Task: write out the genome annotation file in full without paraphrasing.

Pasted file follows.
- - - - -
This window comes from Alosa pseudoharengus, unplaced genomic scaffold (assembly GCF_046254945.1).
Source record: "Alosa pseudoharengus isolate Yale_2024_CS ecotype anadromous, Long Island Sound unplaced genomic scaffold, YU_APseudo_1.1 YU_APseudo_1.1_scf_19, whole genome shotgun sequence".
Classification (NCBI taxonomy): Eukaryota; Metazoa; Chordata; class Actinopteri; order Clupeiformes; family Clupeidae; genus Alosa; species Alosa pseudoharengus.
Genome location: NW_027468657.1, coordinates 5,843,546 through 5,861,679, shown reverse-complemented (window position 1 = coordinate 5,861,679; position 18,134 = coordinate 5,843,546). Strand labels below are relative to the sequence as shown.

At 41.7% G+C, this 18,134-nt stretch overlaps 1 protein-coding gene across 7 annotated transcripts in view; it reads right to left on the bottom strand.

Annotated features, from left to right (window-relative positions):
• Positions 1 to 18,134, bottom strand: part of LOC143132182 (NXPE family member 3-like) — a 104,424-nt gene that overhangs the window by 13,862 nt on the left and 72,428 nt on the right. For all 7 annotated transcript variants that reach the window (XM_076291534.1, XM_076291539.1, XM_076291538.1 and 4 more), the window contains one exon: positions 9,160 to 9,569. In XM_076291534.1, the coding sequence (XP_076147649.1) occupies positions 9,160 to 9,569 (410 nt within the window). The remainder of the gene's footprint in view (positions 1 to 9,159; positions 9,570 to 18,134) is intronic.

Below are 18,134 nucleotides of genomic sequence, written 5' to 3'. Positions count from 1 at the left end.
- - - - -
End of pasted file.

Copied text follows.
This window comes from Alosa pseudoharengus, unplaced genomic scaffold (assembly GCF_046254945.1).
Source record: "Alosa pseudoharengus isolate Yale_2024_CS ecotype anadromous, Long Island Sound unplaced genomic scaffold, YU_APseudo_1.1 YU_APseudo_1.1_scf_19, whole genome shotgun sequence".
Classification (NCBI taxonomy): Eukaryota; Metazoa; Chordata; class Actinopteri; order Clupeiformes; family Clupeidae; genus Alosa; species Alosa pseudoharengus.
Genome location: NW_027468657.1, coordinates 5,843,546 through 5,861,679, shown reverse-complemented (window position 1 = coordinate 5,861,679; position 18,134 = coordinate 5,843,546). Strand labels below are relative to the sequence as shown.

At 41.7% G+C, this 18,134-nt stretch overlaps 1 protein-coding gene across 7 annotated transcripts in view; it reads right to left on the bottom strand.

Annotated features, from left to right (window-relative positions):
• Positions 1 to 18,134, bottom strand: part of LOC143132182 (NXPE family member 3-like) — a 104,424-nt gene that overhangs the window by 13,862 nt on the left and 72,428 nt on the right. For all 7 annotated transcript variants that reach the window (XM_076291534.1, XM_076291539.1, XM_076291538.1 and 4 more), the window contains one exon: positions 9,160 to 9,569. In XM_076291534.1, the coding sequence (XP_076147649.1) occupies positions 9,160 to 9,569 (410 nt within the window). The remainder of the gene's footprint in view (positions 1 to 9,159; positions 9,570 to 18,134) is intronic.

Below are 18,134 nucleotides of genomic sequence, written 5' to 3'. Positions count from 1 at the left end.